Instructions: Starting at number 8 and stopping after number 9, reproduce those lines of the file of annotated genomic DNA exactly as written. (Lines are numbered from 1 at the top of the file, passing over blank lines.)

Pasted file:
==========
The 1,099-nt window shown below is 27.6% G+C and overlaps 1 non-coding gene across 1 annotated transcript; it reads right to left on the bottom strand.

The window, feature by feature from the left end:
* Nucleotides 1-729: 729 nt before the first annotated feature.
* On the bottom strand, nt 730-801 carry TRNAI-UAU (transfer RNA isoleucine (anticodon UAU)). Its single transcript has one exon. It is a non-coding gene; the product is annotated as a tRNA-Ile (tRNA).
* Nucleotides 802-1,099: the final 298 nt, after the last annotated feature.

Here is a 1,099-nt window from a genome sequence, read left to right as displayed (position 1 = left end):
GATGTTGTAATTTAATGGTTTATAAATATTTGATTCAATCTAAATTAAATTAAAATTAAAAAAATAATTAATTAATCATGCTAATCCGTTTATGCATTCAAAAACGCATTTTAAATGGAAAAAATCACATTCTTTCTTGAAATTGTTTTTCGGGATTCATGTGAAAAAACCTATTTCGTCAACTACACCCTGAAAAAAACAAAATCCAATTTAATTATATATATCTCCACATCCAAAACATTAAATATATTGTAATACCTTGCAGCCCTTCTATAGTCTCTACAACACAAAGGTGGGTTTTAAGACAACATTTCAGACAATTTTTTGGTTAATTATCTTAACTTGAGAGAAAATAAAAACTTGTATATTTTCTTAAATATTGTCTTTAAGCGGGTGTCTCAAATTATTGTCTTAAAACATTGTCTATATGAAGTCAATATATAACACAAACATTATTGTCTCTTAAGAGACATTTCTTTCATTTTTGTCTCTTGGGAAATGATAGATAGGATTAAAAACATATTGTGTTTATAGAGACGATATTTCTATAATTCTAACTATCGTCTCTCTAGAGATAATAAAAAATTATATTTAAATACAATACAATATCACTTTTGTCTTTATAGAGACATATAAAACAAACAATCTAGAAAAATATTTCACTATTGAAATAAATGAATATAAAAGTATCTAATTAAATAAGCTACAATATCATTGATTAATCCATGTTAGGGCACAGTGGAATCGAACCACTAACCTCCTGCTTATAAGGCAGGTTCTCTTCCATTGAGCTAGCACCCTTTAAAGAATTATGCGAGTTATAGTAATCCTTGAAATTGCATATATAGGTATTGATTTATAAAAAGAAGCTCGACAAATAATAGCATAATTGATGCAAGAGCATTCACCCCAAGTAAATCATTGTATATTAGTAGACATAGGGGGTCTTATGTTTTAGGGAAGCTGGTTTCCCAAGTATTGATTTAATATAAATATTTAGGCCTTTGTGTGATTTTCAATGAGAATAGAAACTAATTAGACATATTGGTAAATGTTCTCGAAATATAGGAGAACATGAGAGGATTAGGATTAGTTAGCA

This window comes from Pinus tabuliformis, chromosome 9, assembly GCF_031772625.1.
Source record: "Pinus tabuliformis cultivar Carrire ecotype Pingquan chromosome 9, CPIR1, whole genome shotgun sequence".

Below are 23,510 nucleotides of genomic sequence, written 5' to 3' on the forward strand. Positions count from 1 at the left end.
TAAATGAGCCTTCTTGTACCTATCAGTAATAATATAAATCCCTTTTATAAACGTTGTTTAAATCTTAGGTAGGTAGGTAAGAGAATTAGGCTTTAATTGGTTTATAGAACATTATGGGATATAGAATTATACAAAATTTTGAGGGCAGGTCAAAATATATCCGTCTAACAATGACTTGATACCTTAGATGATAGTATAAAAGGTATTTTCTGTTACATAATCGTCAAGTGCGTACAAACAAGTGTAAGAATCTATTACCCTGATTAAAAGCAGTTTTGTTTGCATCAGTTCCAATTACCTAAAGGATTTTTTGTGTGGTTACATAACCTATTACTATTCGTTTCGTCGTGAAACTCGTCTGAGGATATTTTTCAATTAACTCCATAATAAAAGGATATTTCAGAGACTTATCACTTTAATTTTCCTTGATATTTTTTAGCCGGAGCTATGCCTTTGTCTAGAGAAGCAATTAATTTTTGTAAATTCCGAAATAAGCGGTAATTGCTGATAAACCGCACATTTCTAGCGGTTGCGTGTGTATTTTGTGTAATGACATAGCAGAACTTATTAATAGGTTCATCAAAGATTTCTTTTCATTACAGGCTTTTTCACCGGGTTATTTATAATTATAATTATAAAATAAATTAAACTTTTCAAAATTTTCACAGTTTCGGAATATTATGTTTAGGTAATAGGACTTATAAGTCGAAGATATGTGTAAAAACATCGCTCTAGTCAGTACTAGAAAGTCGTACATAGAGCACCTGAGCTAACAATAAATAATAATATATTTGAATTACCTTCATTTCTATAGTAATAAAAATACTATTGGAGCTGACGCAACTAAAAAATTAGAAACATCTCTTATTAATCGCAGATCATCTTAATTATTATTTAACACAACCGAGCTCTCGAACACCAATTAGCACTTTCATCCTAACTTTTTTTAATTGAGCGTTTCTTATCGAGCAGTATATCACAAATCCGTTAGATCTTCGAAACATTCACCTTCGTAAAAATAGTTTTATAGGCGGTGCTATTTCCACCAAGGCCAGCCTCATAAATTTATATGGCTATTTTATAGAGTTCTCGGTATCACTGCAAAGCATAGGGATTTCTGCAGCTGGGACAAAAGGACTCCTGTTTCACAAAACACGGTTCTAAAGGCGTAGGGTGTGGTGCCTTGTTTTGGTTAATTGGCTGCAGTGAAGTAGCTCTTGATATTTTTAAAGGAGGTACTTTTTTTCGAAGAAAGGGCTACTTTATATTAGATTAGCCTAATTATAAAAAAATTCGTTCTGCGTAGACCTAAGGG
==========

This window comes from Pinus tabuliformis, chromosome 9, assembly GCF_031772625.1.
Source record: "Pinus tabuliformis cultivar Carrire ecotype Pingquan chromosome 9, CPIR1, whole genome shotgun sequence".